a comparative analysis of newspaper coverage of electricity in nigeria
1.1 Background of the Study
One of the major energy challenges in the world today is ensuring access to clean and sustainable energy in developing countries. International Energy Agency IEA (2010) estimated that in 2008 about 1.4 billion people in the world lacked access to electricity of which 587 million were in Sub-Saharan Africa (SSA). Most of these people live in rural areas. The lack of access to electricity poses a significant barrier to achieving the millennium development goals (MDGs). For example, to achieve universal primary education, educational facilities need electricity for teaching aids, good lighting for reading in homes; to reduce child mortality and improve maternal health, health facilities need refrigerators to preserve drugs and vaccines and need electricity for proper lighting for effective service delivery. Studies have shown that there is a high correlation between annual per capita electricity consumption and human development index (Meisen & Akin, 2008). The government of these countries faces the Herculean task of providing access to electricity to improve the living standard of the populace because the availability of electricity stimulates economic activities. The situation is not different in Nigeria. In 2008, about 53% of Nigerians lacked access to electricity (WHO/UNDP, 2009), although at the different geopolitical zones, the situation is significantly different. It has been observed that the lack of electricity access is more severe in the northern parts of Nigeria with the North-East geopolitical zone having 71.6%. Co-incidentally, the North-East geopolitical zone lags behind other zones in other socio-economic indices like literacy level, access to health care, maternal mortality, access to clean water etc (UNFPA, 2008). Given the importance of electricity access to the socio-economic development of a country at micro and macro levels, in August 2010, the Nigerian government set the target of 80% electricity coverage by 2015 in the Roadmap to Power Sector Reforms (Jonathan, 2010). As electricity utility has been privatized, providing electricity for these rural dwellers implies constructing transmission and distribution lines to reach the communities. However, extending the transmission and distribution a line is capital intensive, as such, it is considered only when it is cost-beneficial.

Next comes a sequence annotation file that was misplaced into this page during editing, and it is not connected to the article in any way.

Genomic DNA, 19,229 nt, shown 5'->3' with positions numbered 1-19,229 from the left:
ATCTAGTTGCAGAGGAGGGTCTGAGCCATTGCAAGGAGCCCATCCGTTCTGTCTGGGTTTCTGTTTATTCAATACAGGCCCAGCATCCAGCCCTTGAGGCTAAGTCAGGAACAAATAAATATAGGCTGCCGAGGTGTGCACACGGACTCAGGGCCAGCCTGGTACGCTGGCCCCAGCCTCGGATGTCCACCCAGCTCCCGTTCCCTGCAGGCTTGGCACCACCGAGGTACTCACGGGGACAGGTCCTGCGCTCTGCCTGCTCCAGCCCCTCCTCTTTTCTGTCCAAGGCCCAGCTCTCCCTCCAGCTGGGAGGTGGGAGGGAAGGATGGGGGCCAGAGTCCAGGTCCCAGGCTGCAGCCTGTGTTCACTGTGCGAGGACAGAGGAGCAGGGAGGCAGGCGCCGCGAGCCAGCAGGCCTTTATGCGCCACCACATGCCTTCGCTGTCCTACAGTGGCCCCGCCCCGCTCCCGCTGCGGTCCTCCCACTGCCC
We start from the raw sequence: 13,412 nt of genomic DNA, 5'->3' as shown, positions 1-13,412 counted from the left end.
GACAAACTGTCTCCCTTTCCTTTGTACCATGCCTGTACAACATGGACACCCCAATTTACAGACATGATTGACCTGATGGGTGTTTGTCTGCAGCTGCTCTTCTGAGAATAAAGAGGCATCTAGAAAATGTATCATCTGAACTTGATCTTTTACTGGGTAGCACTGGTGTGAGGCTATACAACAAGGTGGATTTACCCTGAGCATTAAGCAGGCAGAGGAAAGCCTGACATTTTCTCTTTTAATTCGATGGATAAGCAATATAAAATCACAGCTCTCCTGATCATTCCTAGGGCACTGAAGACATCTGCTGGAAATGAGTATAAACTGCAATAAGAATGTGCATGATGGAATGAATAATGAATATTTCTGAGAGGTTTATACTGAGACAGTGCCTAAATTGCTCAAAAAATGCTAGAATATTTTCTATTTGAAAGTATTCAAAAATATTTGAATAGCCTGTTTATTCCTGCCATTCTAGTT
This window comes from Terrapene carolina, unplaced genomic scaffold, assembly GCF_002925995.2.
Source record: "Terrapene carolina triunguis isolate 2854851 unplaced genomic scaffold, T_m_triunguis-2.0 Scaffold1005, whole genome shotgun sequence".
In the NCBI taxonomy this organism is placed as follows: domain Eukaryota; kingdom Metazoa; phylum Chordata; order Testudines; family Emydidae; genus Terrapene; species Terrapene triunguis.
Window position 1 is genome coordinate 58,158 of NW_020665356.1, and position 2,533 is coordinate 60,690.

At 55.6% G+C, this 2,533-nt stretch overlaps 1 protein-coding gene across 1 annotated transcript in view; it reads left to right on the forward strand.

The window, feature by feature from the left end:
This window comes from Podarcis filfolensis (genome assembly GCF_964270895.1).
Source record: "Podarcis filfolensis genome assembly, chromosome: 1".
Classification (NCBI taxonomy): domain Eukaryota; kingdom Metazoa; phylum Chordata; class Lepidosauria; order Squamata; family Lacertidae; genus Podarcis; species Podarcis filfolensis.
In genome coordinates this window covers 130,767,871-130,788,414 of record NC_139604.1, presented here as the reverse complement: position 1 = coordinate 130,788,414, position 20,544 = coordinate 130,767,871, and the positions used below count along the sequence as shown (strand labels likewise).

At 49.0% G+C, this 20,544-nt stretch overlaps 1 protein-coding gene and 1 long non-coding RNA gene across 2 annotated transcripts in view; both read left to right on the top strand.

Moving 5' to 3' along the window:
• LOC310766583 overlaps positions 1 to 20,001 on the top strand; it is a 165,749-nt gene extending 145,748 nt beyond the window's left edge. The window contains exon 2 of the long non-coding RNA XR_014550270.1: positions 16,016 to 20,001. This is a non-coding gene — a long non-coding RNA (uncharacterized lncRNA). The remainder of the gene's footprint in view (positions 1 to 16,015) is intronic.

Moreover, most rural communities have dispersed settlement pattern and rural dwellers are low income earners who will need electricity only for basic needs of cooking, lighting, refrigeration, entertainment, and to power small-scale agro-based businesses and other enterprises like soap making, tailoring, hairdressing, weaving etc. Thus extending the grid will lead to low capacity utilization due to low demand. Since private firms are usually driven by profit maximization motives, they may be unwilling to extend the distribution network to these rural communities as it will not be a viable investment. This situation gives rise to the possibility of providing electricity access in some of these rural communities using off-grid electrification. World Bank (2008) notes that off-grid electrification is usually considered when providing electricity access to small rural communities far from the existing gird, with dispersed settlement pattern and are low income earners. Off-grid electrification provides similar benefits as grid extension in terms of enhancing the standard of living and stimulating the creation of micro-enterprises that increase overall economic benefit, although the available power is lower. Foley (1990) lists the gains of off-grid electrification to include pumping of water in the village and farming environment, and provision of electricity for heating, lighting, and cooking which provide the necessities of life to these rural dwellers. Different technical options can be considered in implementing off-grid models e.g. Biomass, Wind, Hydro, Solar Power, or the combination of two technologies (Kerridge et al., 2008). The use of each technology depends on the domestic resources available. Communities close to a river will likely use mini hydroelectric projects, and communities with high solar irradiation will likely use solar energy.